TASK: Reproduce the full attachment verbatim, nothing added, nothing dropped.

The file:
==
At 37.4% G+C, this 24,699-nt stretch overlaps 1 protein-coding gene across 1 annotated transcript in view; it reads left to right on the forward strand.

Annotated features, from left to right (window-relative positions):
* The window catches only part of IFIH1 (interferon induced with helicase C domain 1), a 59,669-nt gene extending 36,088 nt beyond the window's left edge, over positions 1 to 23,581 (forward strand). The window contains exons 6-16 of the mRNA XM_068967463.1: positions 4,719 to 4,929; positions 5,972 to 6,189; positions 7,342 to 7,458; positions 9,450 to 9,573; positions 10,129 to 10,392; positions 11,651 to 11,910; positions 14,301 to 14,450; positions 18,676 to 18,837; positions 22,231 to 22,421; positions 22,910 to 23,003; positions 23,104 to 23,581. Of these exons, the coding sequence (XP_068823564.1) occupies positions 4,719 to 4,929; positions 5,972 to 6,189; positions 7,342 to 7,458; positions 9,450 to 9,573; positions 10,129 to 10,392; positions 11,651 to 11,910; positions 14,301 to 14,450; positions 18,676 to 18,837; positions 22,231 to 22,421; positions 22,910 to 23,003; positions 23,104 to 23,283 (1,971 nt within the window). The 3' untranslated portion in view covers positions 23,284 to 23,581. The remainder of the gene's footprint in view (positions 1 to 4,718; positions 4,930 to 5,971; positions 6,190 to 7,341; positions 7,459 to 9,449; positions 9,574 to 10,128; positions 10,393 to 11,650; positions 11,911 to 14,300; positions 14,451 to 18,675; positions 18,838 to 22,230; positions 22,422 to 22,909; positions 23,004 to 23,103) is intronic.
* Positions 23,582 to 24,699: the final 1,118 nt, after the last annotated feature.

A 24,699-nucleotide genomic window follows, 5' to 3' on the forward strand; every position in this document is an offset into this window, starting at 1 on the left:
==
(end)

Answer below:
At 37.4% G+C, this 24,699-nt stretch overlaps 1 protein-coding gene across 1 annotated transcript in view; it reads left to right on the forward strand.

Annotated features, from left to right (window-relative positions):
* The window catches only part of IFIH1 (interferon induced with helicase C domain 1), a 59,669-nt gene extending 36,088 nt beyond the window's left edge, over positions 1 to 23,581 (forward strand). The window contains exons 6-16 of the mRNA XM_068967463.1: positions 4,719 to 4,929; positions 5,972 to 6,189; positions 7,342 to 7,458; positions 9,450 to 9,573; positions 10,129 to 10,392; positions 11,651 to 11,910; positions 14,301 to 14,450; positions 18,676 to 18,837; positions 22,231 to 22,421; positions 22,910 to 23,003; positions 23,104 to 23,581. Of these exons, the coding sequence (XP_068823564.1) occupies positions 4,719 to 4,929; positions 5,972 to 6,189; positions 7,342 to 7,458; positions 9,450 to 9,573; positions 10,129 to 10,392; positions 11,651 to 11,910; positions 14,301 to 14,450; positions 18,676 to 18,837; positions 22,231 to 22,421; positions 22,910 to 23,003; positions 23,104 to 23,283 (1,971 nt within the window). The 3' untranslated portion in view covers positions 23,284 to 23,581. The remainder of the gene's footprint in view (positions 1 to 4,718; positions 4,930 to 5,971; positions 6,190 to 7,341; positions 7,459 to 9,449; positions 9,574 to 10,128; positions 10,393 to 11,650; positions 11,911 to 14,300; positions 14,451 to 18,675; positions 18,838 to 22,230; positions 22,422 to 22,909; positions 23,004 to 23,103) is intronic.
* Positions 23,582 to 24,699: the final 1,118 nt, after the last annotated feature.

A 24,699-nucleotide genomic window follows, 5' to 3' on the forward strand; every position in this document is an offset into this window, starting at 1 on the left: